Wednesday, February 27, 2008

Toasting an Oscar Win, Hoping for Greater Rights - New York Times

Toasting an Oscar Win, Hoping for Greater Rights - New York Times

February 25, 2008
Toasting an Oscar Win, Hoping for Greater Rights
WEST ORANGE, N.J. — It was part Oscar party and part civil rights rally.

More than 300 people filled a theater here to standing-room-only capacity on Sunday evening to watch “Freeheld,” which won the Academy Award for best documentary short subject.

The film beat out three other documentaries, “La Corona,” “Salim Baba” and “Sari’s Mother.” The nominations and winner were introduced by United States servicemen and women shortly after 11 p.m.

“I’m here to watch the film because of what it could do for us,” said Doug Laverty, 40, a police officer in Passaic County who was featured in the film.

The 38-minute documentary chronicles the experiences of an Ocean County prosecutor’s investigator, Detective Lt. Laurel Hester, who died of lung cancer in February 2006 at 49. She fought her illness while battling the Ocean County freeholders for benefits for her partner, Stacie Andree.

Ms. Andree and the filmmaker, Cynthia Wade, were attending the Oscar ceremony in Hollywood.

At dramatic moments in the documentary, including a scene in which Lieutenant Hester, who lived in Point Pleasant, appears in a wheelchair at a freeholders’ meeting to ask that her pension be transferred to Ms. Andree, sobs could be heard in the audience.

“It was a tough movie to watch,” said Sam Joseph, 49, who lives in South Orange. “I’ve been with my partner for 30 years and it’s always been an issue: What if one of us get sick?”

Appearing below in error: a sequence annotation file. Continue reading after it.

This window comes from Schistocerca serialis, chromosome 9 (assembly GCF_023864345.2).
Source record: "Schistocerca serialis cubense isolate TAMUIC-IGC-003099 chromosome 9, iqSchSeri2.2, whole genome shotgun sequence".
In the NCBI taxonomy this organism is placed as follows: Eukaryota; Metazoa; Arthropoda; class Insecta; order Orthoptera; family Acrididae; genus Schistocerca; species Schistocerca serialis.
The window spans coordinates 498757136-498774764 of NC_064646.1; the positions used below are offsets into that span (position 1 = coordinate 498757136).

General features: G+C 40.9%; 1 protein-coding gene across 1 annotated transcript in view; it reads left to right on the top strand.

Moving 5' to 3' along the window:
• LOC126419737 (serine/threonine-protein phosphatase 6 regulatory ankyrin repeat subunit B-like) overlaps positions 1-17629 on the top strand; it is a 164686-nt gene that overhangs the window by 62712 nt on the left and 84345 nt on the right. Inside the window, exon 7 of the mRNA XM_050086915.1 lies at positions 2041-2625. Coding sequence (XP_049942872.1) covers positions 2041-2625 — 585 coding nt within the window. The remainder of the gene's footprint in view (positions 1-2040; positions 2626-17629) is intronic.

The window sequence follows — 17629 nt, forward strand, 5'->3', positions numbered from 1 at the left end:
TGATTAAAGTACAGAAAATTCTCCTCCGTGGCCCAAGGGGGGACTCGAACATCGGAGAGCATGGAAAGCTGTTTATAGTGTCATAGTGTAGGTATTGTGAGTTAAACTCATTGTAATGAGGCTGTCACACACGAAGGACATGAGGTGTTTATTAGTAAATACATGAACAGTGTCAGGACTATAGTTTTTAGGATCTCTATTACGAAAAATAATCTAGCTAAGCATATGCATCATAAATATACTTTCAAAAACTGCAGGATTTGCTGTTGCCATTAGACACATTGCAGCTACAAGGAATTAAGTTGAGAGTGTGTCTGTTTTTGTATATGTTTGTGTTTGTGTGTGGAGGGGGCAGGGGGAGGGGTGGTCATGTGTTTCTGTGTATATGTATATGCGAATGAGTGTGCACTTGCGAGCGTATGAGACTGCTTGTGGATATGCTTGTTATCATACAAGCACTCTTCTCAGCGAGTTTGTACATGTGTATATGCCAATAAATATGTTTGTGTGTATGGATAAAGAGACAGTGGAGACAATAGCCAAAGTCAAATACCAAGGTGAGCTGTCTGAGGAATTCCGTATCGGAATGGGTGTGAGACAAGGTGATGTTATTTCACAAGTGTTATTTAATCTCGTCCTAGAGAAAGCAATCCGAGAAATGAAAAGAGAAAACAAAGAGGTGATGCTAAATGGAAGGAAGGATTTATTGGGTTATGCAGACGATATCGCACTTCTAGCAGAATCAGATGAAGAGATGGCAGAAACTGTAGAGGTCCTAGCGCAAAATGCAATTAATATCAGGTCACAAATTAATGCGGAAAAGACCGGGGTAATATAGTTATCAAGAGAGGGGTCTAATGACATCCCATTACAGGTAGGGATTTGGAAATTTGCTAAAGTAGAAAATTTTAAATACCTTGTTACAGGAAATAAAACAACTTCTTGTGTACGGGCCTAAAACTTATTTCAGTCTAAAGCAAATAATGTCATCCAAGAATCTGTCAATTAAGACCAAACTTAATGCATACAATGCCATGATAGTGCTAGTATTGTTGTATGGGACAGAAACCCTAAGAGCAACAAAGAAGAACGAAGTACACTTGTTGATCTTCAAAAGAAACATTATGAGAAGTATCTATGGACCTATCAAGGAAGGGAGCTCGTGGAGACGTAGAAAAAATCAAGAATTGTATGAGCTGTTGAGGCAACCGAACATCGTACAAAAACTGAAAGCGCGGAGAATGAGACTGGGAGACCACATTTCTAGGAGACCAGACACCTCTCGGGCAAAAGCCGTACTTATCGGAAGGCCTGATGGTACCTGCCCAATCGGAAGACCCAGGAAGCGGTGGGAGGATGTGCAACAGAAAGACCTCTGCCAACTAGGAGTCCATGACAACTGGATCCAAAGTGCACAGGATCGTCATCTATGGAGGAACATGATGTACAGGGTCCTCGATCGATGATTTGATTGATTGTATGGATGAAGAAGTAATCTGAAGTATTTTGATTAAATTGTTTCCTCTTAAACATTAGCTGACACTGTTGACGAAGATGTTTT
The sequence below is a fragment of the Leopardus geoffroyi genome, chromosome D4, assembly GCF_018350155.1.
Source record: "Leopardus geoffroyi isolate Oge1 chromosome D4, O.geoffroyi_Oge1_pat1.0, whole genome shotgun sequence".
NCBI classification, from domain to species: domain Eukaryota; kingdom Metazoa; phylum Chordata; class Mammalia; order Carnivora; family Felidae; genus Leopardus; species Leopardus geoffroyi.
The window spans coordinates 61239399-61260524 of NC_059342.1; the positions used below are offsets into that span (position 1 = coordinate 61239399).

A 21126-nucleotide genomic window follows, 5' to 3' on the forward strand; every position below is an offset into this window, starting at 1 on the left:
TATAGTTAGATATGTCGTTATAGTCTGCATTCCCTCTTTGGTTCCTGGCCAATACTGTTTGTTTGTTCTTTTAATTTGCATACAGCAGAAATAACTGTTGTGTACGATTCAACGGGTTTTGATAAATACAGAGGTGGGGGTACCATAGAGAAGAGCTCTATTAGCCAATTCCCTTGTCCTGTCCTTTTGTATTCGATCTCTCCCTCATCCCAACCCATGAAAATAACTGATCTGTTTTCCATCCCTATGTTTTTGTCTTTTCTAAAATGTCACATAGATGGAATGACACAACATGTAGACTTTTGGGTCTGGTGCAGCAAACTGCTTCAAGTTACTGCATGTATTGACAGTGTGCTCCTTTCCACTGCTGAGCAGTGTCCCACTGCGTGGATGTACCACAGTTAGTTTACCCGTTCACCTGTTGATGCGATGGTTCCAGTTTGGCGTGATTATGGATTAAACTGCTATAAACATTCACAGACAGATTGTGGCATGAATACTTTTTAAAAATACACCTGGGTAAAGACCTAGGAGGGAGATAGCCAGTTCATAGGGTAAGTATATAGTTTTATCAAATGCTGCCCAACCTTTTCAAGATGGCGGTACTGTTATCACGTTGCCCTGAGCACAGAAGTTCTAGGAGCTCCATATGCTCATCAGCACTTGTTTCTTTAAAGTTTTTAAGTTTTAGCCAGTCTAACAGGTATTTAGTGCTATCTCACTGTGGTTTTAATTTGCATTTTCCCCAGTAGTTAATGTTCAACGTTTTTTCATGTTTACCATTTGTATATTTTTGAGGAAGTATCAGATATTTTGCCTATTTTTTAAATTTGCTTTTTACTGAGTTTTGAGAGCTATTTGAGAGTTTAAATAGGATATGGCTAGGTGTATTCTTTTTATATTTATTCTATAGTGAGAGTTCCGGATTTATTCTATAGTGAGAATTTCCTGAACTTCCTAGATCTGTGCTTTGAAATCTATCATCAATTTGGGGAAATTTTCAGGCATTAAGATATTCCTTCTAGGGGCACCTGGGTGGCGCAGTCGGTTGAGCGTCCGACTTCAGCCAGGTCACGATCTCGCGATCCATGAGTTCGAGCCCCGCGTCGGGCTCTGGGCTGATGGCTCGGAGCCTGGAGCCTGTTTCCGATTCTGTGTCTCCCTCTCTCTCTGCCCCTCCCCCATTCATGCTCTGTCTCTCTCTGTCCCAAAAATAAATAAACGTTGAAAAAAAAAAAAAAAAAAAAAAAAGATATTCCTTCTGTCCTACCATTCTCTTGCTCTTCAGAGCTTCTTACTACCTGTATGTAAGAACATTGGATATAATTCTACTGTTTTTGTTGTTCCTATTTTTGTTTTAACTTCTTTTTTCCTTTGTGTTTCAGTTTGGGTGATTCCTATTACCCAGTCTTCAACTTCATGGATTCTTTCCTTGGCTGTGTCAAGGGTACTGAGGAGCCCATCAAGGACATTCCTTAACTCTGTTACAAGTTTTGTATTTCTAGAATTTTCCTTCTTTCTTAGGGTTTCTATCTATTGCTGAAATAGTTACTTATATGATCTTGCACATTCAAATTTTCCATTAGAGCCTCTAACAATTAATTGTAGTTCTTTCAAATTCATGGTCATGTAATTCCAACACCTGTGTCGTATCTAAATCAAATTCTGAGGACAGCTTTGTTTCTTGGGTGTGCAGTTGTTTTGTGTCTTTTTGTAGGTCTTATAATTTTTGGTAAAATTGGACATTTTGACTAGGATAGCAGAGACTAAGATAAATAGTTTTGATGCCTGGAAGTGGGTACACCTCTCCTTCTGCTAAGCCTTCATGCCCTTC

None of the five Ocean County freeholders, who ultimately voted to extend benefits to same-sex couples, were at the screening.

Some in the audience on Sunday were same-sex couples who said they were still fighting for benefits for their partners.

Craig Ross, 46, watched the movie with his partner, Richard Cash, 54, for whom he is trying to obtain insurance through his employer, a technology company based in the Midwest.

“I have asked about it, but they don’t recognize civil unions, only marriage,” Mr. Ross said.

Mr. Cash added, “Like Laurel said, we don’t want to be treated differently than anybody.”

In 2006, Gov. Jon S. Corzine signed legislation extending benefits to same-sex couples under a civil union law.

According to Steven Goldstein, president of Garden State Equality, more than 2,400 couples in New Jersey have entered into same-sex unions, and about one-fourth of them have filed complaints with Garden State Equality over benefits. The group is an advocacy organization for gay, lesbian and transgender people in New Jersey.

“I wish this film had a happy ending,” Mr. Goldstein shouted to the crowd after the credits rolled. “It does not. Our civil union law is failing; it is not respected like marriage.”

Between the showing of the film and the beginning of the Oscar broadcast, Ed Mather, 66, of Morris County, said he was still working for the right to marry his partner of 39 years, the Rev. Robert O. Kriesat, with whom he attended the screening.

“The goal is full marriage rights,” he said.

Mr. Kriesat, 68, who appeared briefly in the film petitioning the freeholders, said it was the second time he had seen the movie, and it again made him think of what could happen if he or his partner fell ill.

“It’s almost as hard to watch the second time,” he said.

Though about half the audience left after the screening, the rest watched the broadcast, anxiously waiting for the category in which “Freeheld” was entered.

In stark contrast to the somber film, the Oscar party afterward was a raucous event, in which wine and Champagne flowed, and breathless quips about moviegoers’ clothes were made by a Joan Rivers impersonator.

A cheer went up when “Freeheld” was announced as the winner. Joan Hervey, 53, who appeared in the film, said she felt “a rush of joy,” and David Smith, 23, managing director of Garden State Equality, said, “I feel empowered.”

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